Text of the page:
|Billy is showing off his rediscovered waistline|
In human terms, I would never describe anyone in such an insensitive manner. But saying the words out loud removed the sense of denial, and brought the reality of Billy's situation home. As a large standard dachshund, his maximum weight should be around 30 pounds, with good body conditioning.
In August of 2009, Billy tipped the scales at more than 38 pounds.
This all came to light when we took Billy as an emergency case. Our dog had a serious infection in his front right paw that needed months to heal properly.
I still remember how Dr. Mitelman approached the weight issue:
|Billy at 38 plus pounds|
"I know", I said, understanding immediately, even though it really hadn't occurred to me until that moment how big Billy actually had become.
Dr. Mitelman: While the excess weight was a health concern, the first priority was to address the infected paw and put a treatment plan for this in place. At that point we were still not aware of the underlying skin issues.
As far as excess weight in pets, the best way to approach this is to be direct with the owners. It is hard to implement any kind of weight loss regime without having the owners involved.
In Billy's case, the extra weight was a strain on his back, not optimal to a dog whose breed is prone to disc related injuries.
There is also the concern of added wear and tear on the front legs, wrists, joints, bones and cartilage. Internally, too much body fat can lead to illnesses such as pancreatitis, diabetes, hypertension, and cardiovascular disease.
Thankfully, Barbara and Malcolm were aware that Billy would need to shed the weight and were fully on board with this as the goal once the paw was on its way to recovery.
Barbara: There comes a certain sense of guilt knowing that we let Billy become so heavy.
How had we missed this?
You could feel the excess fat all over his body. We had thought it would show itself in a sagging belly, but it was actually distributed throughout his whole body.
Billy was usually a very athletic dog that we walked two-three times a day. He is food motivated, but the exercise had kept him at a muscular 31 pounds for most of his life.
About a year earlier, our family began to care for an aging parent, diagnosed with dementia, and that took up an enormous amount of our time and attention.
Billy was affected by this in several ways.
We were often too tired to walk him, so trips to the backyard were the extent of his exercise. In addition, we had no set eating plan, so the food-loving dog was over fed by his doting family members. We broke the long standing rule of no table scraps. Billy was loving the over-abundance of new foods and his waistline was paying the price.
He gained weight over the course of the eight months.
Now we, as his family who control the food, had to be responsible for helping him lose it.
Dr. Mitelman: When a dog is in recovery, as Billy was, increasing exercise was not the option.
Achieving the optimal weight is about the balance of calorie intake and physical activity.
We had a look at Billy's diet. It had become very treat heavy. Biscuits are often high in calories so if they are part of the daily regime, food intake must be cut back appropriately.
|Billy weighs around 30 pounds now|
Barbara: We abruptly stopped giving Billy treats.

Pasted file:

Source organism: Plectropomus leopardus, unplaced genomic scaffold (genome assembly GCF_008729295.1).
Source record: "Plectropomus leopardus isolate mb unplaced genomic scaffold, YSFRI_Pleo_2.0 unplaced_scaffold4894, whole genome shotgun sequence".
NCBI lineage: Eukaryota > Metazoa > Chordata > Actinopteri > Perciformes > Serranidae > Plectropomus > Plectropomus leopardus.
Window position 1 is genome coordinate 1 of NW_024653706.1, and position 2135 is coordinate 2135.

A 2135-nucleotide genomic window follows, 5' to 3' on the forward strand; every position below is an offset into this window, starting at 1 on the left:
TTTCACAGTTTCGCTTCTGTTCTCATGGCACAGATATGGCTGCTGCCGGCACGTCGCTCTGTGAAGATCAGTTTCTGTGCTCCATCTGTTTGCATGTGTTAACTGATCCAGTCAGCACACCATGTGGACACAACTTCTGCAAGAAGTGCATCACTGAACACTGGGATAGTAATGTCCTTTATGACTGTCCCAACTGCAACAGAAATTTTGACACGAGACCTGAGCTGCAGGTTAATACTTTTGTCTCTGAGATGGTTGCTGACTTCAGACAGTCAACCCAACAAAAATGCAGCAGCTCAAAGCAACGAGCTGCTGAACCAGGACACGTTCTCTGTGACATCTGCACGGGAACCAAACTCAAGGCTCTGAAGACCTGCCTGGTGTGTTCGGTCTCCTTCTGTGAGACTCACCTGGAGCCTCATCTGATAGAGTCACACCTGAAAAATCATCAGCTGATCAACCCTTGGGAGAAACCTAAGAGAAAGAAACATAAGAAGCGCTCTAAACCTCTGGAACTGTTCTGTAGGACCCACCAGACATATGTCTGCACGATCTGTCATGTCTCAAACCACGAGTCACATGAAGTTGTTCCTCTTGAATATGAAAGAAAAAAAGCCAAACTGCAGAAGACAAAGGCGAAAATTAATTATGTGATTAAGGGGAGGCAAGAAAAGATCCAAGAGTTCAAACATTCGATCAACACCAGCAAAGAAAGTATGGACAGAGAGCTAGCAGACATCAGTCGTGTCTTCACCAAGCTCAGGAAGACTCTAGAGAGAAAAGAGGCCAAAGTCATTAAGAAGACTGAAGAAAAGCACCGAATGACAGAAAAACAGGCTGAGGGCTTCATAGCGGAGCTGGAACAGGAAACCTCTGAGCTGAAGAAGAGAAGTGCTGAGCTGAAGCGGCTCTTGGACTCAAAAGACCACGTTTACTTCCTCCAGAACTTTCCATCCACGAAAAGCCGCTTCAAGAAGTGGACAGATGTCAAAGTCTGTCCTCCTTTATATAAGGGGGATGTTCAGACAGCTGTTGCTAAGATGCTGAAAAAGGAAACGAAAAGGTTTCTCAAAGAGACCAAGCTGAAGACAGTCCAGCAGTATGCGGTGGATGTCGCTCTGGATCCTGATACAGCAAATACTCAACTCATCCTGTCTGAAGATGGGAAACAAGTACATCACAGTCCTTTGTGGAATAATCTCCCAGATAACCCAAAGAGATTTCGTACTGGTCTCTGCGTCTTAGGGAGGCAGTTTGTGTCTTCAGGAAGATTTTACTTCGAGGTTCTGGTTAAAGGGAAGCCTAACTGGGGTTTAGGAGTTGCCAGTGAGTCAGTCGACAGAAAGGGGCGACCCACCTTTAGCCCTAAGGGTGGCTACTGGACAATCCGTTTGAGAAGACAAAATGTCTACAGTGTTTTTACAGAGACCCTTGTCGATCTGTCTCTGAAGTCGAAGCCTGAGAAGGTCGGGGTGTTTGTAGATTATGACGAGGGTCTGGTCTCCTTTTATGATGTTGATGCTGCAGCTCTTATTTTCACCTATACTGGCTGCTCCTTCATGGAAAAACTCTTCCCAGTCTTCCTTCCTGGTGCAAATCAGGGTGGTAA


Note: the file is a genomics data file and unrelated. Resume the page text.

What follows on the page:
We pre-measured his daily food rations and any 'treats' came from that kibble allotment. I took over his feeding and was strict about no one giving Billy anything else.
The weight started to come off.
As the paw healed, Billy exercised more. My guess is that it took about eight months to pack on the extra pounds. It took about the same time to shed them.
More than two years later, and since being diagnosed with inflammatory bowel disease, Billy now fluctuates between 28 - 30 pounds.
He is on a diet of home cooked beef and oats supplemented with a special formula of canned venison and rice.
His skin issues and IBD are being managed with medicated baths and this diet. He does get less exercise than we sometimes would like, but we monitor his weight regularly and make adjustments as needed.
When A Small Sore Turns Into A Catastrophe: Billy's Story (Part I)
Life-threatening Infection Resolves; All Is Good? Billy's Story (Part II)
What Is Going On With Billy's Skin? Billy's Story (Part III)
The Plot Thickens: Billy's Story (Part IV)
I've Never Seen That Before: Billy's Story (Part V)
Billy's Diagnosis Still Unknown: Billy's Story (Part VI)
Neuronal Ceroid Lipofuscinosis (NCL)? Billy's Story (Part VII)
Time To Make A New Plan: Billy's Story (Part VIII)
Atopic Dermatitis? Billy's Story (Part IX)
It Is Not Neuronal Ceroid Lipofuscinosis But What Is It Then? Billy's Story (Part X)
My Dog Has A Gut Of Steel, Doesn't He? Billy's Story (Part XI)
Feeling As Though Running Out Of Options: Billy's Story (Part XII)
Fighting Fire With Fire Backfires: Billy's Story (Part XIII)
A Second Endoscopy: Billy's Story (Part (XIV)
Staying The Course: Billy's Story (Part XV)
Fewer And Fewer Solutions Left: Billy's Story (Part XVI)
When The Only Consistent Feature Is Inconsistency: Billy's Story (Part XVII)
What Is Behind The Fast-Growing Lipoma? Billy's Story (Part XVIII)
Back Into Surgery, Again: Billy's Story (Part XIX)
Removing The Masses: Billy's Story (Part XX)
The Biopsy Results: Billy's Story (Part XXI)
What Has Triggered This Reaction? Billy's Story (Part XXII)
The Return Of The Itchies: Billy's Story (Part XXIII)
An Illness Of Unknown Origin: Billy's Story (Part XXIV)
An Irregularity On Billy's Prostate: Billy's Story (Part XXV)
Billy Is Not Well
Tummy Trouble: Billy's Story (Part: XXVI)
Dental Emergency: Billy's Story (Part XVII)
The Crisis: Billy's Story (Part XXVIII)
On Even Keel? Billy's Story (Part XIX)
Where's The Beef? Let's Ask Billy